This Week in School and Campus Safety

Good morning,

This Weekly Update by the Illinois School and Campus Safety Program includes Part IV of the Back to School Safety/School and Campus Safety Month topics and resources, and provides information on an upcoming threat assessment training through the National Threat Assessment Center.

Thank you for your interest in school and campus safety. However, if you wish to no longer receive our emails, just let me know and I will remove you from our contacts list.


Laura Black
Program Coordinator
Illinois School and Campus Safety Program
Back to School Safety and School and Campus Safety Month, Part IV

As this year's Back to School season and School and Campus Safety Month draw to a close, we want to look at two last safety topics. Having already looked at transportation safety and teen driver safety in our previous installments, it is important to discuss another mode of transportation: Bicycling. The last, but still extremely important, topic we want to help share resources for is Mental and Emotional Health and Wellness.

Bicycle Safety: Although the number of students riding bicycles to school has decreased over the years, there are still students who do, and many students ride bicycles at other times as well. The National Highway Traffic Safety Administration's Bicycle Safety Activity Kit
has information for both educators and parents, and breaks the resources into two age groups, 4 to 7 year olds and 8 to 11 year olds. Additionally, the Colorado Department of Transportation's Bicycle Safety Lesson Plans: 3rd through 6th Grade also provide educators with resources for teaching bicycle safety. For older students and coworkers, educators might also consider sharing the Illinois Bicycle: Rules of the Road booklet.

Mental and Emotional Health and Wellness: Oftentimes when people discuss mental and emotional health and wellness in schools, they focus on students' mental health and well-being. However, educator health and wellness is also important. Looking at loneliness as an example, in a 2018 study, 54% of American adults reported feeling lonely. In the 2019 study, 61% reported feeling lonely and the study also reported that "nearly eight in 10 Gen Zers (79%) and seven in 10 millennials (71%) are lonely." The same study also noted that the number of individuals reporting good mental health decreased from 81% to 76% from 2018 to 2019, with 24% reporting in 2019 that their mental health was fair or poor. This was before the pandemic, social distancing, and stay at home orders.

COVID-19 can cause added stress and concerns when it comes to mental and emotional health and wellness. On August 14, 2020, the CDC's Morbidity and Mortality Weekly Report featured the report Mental Health, Substance Use, and Suicidal Ideation During the COVID-19 Pandemic, which concluded that "markedly elevated prevalences of reported adverse mental and behavioral health conditions associated with the COVID-19 pandemic highlight the broad impact of the pandemic and the need to prevent and treat these conditions," and that "Overall, 40.9% of 5,470 respondents who completed surveys during June reported an adverse mental or behavioral health condition, including those who reported symptoms of anxiety disorder or depressive disorder (30.9%), those with TSRD symptoms related to COVID-19 (26.3%), those who reported having started or increased substance use to cope with stress or emotions related to COVID-19 (13.3%), and those who reported having seriously considered suicide in the preceding 30 days (10.7%)."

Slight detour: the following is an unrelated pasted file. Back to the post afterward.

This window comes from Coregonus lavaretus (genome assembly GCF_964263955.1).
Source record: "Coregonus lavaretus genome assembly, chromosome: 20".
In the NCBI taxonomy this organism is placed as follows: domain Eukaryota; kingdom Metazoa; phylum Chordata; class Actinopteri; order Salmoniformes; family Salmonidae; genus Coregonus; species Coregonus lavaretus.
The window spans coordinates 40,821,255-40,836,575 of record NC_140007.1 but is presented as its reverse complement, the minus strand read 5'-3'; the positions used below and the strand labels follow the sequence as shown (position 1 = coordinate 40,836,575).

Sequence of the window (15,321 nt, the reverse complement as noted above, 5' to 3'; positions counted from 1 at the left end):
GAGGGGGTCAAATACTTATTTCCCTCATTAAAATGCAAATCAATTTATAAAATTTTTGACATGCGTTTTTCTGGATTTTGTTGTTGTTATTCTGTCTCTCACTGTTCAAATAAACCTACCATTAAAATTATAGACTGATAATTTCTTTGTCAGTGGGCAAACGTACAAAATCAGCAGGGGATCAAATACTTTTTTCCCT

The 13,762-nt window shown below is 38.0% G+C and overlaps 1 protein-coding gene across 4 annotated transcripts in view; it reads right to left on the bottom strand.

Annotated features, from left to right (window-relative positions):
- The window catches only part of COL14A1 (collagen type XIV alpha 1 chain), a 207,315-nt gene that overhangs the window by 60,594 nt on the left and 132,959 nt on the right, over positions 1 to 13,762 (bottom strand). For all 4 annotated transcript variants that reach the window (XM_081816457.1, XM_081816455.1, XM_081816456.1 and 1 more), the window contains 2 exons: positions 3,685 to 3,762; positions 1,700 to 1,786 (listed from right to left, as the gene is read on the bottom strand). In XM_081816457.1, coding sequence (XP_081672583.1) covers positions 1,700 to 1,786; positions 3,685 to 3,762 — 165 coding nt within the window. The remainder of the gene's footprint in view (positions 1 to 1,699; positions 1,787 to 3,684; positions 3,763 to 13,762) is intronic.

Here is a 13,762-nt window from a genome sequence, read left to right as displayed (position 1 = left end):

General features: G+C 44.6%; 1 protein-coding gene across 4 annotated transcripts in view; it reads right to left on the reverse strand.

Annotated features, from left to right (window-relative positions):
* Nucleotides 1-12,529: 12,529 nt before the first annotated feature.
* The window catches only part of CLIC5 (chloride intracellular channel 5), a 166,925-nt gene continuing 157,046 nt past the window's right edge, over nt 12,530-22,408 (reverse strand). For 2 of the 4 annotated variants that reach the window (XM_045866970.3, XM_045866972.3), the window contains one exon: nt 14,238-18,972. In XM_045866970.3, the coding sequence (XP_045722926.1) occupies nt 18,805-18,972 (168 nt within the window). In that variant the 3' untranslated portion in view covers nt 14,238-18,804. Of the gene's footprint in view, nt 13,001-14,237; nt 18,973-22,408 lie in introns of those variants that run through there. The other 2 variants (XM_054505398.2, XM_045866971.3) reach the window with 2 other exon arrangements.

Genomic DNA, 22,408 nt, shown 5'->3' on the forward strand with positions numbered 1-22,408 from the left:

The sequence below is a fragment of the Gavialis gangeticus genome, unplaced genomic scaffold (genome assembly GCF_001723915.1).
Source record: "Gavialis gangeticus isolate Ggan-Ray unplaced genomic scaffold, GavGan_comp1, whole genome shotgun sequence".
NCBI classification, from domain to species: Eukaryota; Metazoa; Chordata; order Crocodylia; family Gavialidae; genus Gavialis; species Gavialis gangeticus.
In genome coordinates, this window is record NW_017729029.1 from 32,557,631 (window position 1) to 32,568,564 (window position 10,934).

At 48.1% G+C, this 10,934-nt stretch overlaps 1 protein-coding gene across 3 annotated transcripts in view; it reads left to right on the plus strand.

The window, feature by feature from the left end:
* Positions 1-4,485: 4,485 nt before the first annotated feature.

With the so many individuals experiencing mental and emotional health and wellness issues, it is important to provide resources to help address these concerns. Here are some resources to consider reviewing and sharing:

  • Noting that pandemics and public health actions can cause stress and anxiety, the CDC's Coping with Stress page discusses how people may react to stress, ways to cope with stress, and taking care of your mental health. The page also links to several helplines.

  • The National Alliance on Mental Illness's 24-page COVID-19 Resource and Information Guide helps readers find information and resources they need by utilizing a question-based table of contents with entries such as: “I’m having a lot of stress or anxiety because of COVID-19. What can I do?”and “I feel isolated and lonely. How can I find connection while quarantined or at home?”

  • Lastly, Stomp Out Bullying's Prevent Loneliness in a Time of Social Distancing summed up the current situation, saying "The coronavirus pandemic has reminded us that human connection can spread illness. But human connection also promotes wellness. Let’s take this opportunity to recognize the importance of relationships for our health and to practice leveraging technology for social well-being."
Reminder: Upcoming Free Online Training Opportunity on Threat Assessment through NTAC

The Illinois Attorney General, the U.S. Secret Service, and the Illinois School and Campus Safety Program have collaborated to provide FREE threat assessment training through the National Threat Assessment Center on September 18, 2020, from 9:00 am to 12:00 pm. The training will be held online via Microsoft Teams.

This training opportunity includes findings from the study "Protecting America's Schools: A U.S. Secret Service Analysis of Targeted School Violence." Additionally, the training's learning objectives include identifying potential threats, developing multidisciplinary and risk management strategies/interventions, demonstrating knowledge of behavioral indicators and triggers, and introducing the new Safe 2 Help platform for reporting school safety concerns in Illinois.
Illinois School and Campus Safety Program